Of all the aircraft flown by the US. military, the only type that met its mission readiness goals every year for the past decade is the Air Force’s outgoing UH-1N Huey.
In a sweeping Government Accountability Office (GAO) study of mission-capable rates for 46 U.S. military aircraft between 2011 and 2019, none of the other 11 types of rotorcraft came close to matching the Huey.
The GAO defines “mission capable rate,” which is used to assess the health and readiness of an aircraft fleet, as the percentage of total time when the aircraft can fly and perform at least one mission. Each service determines a mission capable goal for its aircraft, and tracks and reports aircraft mission capable rates.
Of the 12 models of rotorcraft flown by branches of the U.S. military, only the Navy’s MH-60R comes close to meeting its annual mission-capable goals and it only hit that target twice between fiscal years 2011 and 2019. Third best was again the Air Force, with its HH-60G Pave Hawk, which met its mission-capable goals one of the nine years.
“The UH-1N fleet exceeded its mission capable goal in each year from fiscal year 2011 to fiscal year 2019, and exceeded its aircraft availability goal in three years during that same time period,” GAO found. “In fiscal year 2019, the UH-1N fleet did not meet its aircraft availability goal, but exceeded its mission capable rate goal.”
Every other model of rotorcraft from the Army’s AH-64 Apache gunship to the Marine Corps’ CH-53E Super Stallion failed to achieve the desired mission-capable rates all nine years. In fairness, the Air Force also failed to maintain its CV-22 Ospreys at optimal rates every year from fiscal years 2011 to 2019.
There are a variety of reasons listed for why the aircraft are not meeting readiness targets, but the report concludes that “DOD has generally not met established mission capable goals” for the fixed- and rotary-wing aircraft it studied.
All models of rotorcraft have suffered from parts shortages and delays in obtaining parts, while nearly half have seen readiness issues related to unscheduled maintenance, unscheduled replacement of parts, a shortage of trained maintainers and other causes.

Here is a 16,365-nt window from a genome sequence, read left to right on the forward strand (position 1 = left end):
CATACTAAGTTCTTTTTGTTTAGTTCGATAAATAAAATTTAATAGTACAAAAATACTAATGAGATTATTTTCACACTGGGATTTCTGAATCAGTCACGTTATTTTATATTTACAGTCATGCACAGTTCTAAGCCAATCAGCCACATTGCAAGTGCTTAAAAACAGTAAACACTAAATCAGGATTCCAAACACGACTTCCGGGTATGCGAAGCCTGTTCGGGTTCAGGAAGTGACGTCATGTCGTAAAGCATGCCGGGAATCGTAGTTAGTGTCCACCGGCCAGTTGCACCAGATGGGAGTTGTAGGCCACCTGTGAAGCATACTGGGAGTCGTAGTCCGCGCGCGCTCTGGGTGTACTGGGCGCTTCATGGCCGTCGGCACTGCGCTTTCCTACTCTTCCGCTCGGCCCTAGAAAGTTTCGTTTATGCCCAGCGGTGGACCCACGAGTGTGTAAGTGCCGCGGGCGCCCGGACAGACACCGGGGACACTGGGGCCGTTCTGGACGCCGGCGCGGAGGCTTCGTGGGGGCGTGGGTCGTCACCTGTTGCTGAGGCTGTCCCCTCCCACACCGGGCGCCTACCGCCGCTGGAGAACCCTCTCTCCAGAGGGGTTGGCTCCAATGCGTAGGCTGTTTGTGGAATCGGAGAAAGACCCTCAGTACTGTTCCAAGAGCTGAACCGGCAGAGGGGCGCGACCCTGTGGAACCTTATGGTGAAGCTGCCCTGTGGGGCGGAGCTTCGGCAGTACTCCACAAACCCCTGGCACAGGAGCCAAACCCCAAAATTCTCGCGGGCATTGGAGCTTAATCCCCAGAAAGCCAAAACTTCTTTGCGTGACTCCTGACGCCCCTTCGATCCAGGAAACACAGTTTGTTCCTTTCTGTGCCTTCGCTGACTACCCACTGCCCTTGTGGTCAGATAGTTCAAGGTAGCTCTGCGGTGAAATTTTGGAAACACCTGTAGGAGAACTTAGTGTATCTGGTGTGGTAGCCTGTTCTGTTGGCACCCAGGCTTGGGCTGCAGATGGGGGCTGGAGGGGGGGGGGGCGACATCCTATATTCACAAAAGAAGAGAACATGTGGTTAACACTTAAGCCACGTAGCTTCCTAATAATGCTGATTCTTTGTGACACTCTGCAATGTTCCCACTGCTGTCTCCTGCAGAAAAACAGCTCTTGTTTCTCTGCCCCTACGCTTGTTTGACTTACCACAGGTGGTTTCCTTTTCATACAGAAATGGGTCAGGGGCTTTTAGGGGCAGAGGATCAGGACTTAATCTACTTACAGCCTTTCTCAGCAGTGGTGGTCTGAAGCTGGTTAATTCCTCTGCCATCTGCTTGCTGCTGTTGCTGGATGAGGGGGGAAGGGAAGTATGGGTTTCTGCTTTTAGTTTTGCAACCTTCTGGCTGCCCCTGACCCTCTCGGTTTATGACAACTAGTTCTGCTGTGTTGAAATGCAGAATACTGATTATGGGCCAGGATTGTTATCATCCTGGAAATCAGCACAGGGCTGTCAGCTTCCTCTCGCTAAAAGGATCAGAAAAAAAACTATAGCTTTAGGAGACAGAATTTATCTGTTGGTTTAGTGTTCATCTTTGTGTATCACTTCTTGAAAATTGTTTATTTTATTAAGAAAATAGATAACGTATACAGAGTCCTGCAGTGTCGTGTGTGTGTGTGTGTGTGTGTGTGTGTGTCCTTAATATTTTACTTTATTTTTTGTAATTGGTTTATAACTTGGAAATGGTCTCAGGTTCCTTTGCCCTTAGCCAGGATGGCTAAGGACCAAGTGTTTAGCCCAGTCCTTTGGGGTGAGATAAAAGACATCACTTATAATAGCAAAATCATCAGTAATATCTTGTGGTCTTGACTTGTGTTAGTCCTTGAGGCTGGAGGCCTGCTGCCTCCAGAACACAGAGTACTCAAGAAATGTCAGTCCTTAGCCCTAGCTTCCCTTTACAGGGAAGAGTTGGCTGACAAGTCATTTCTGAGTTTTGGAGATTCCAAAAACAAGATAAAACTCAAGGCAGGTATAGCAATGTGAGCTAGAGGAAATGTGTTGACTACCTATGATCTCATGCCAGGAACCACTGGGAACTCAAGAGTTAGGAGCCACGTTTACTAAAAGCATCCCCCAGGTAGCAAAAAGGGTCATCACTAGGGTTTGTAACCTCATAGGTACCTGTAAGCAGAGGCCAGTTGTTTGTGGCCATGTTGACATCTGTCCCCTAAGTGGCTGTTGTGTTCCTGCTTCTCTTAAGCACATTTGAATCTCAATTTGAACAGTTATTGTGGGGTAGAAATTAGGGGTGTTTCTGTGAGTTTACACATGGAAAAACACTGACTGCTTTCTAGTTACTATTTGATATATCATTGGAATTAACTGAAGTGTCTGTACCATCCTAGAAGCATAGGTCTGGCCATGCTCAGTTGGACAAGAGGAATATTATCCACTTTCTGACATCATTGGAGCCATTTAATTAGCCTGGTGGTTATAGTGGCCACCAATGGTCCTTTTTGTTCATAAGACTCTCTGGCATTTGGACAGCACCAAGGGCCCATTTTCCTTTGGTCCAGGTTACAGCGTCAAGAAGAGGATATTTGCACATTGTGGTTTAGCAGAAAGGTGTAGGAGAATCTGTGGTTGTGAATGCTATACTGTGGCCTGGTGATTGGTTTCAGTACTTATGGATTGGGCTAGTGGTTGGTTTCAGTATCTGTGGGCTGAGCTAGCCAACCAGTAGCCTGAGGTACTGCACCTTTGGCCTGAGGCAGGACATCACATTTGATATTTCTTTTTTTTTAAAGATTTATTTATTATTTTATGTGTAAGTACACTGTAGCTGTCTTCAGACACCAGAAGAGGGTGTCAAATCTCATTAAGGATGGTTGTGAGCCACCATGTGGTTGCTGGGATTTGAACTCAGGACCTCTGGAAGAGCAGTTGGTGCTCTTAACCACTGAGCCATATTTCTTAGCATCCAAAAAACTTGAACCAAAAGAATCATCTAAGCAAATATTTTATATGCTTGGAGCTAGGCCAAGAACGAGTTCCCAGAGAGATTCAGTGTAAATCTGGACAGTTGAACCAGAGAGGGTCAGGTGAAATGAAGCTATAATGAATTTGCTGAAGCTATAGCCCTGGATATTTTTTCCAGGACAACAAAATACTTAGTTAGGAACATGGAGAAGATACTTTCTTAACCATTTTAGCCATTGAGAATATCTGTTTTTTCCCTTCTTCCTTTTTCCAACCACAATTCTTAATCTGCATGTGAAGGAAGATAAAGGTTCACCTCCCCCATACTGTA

GAO collected and analyzed data on mission capable rates and operating and service (O&S) costs from the Departments of the Army, Navy, and Air Force for fiscal years 2011 through 2019. GAO reviewed documentation and interviewed program office officials to identify reasons for the trends in mission capability rates and O&S costs as well as any challenges in sustaining the aircraft.
There are several caveats to the UH-1N being the most mission-ready aircraft in the U.S. military. For starters, unlike its more-modern Marine Corps counterpart the UH-1Y, it is not a combat aircraft. Its primary mission is to patrol and guard the nation’s nuclear missile fields under the command of Air Force Global Strike Command.
In the Washington, D.C., area, the aircraft’s primary mission is ferrying VIPs between the city and Andrews Air Force Base in Maryland. It is also tasked with whisking government officials to Andrews in the case of a nuclear attack.
The UH-1N fleet is also comparatively small at just 63 total aircraft in fiscal year 2018, the latest year for which the GAO gathered data. The Marine Corps in 2018 had 142 UH-1Ys while the Army operated fleets of 1,1911 UH-60 Black Hawks, 351 Chinooks and 681 AH-64 Apaches.
Air Force Special Operations Command operates a smaller fleet of 50 CV-22s that met none of the mission-ready goals, but those aircraft are more complex and flown in austere combat zones.
And the Vietnam-era UH-1N fleet is old, with an average airframe age of 47 years. The aircraft itself was last produced by Bell in 1974 and the Air Force’s fleet has an average 14,900 lifetime flight hours, according to GAO. O&S costs per aircraft increased from about $3.89 million in fiscal year 2011 to about $4.67 million in fiscal year 2018 as a result of an increase in UH-1N maintenance costs.
“The UH-1N is experiencing many challenges related to its age,” the GAO report said. “Officials told us plans to retire the aircraft beginning in 2022 will mitigate aging issues, with full retirement expected by 2032.”
This article was first published on Vertical Mag here: https://verticalmag.com/news/air-force-huey-most-mission-ready-us-military-aircraft/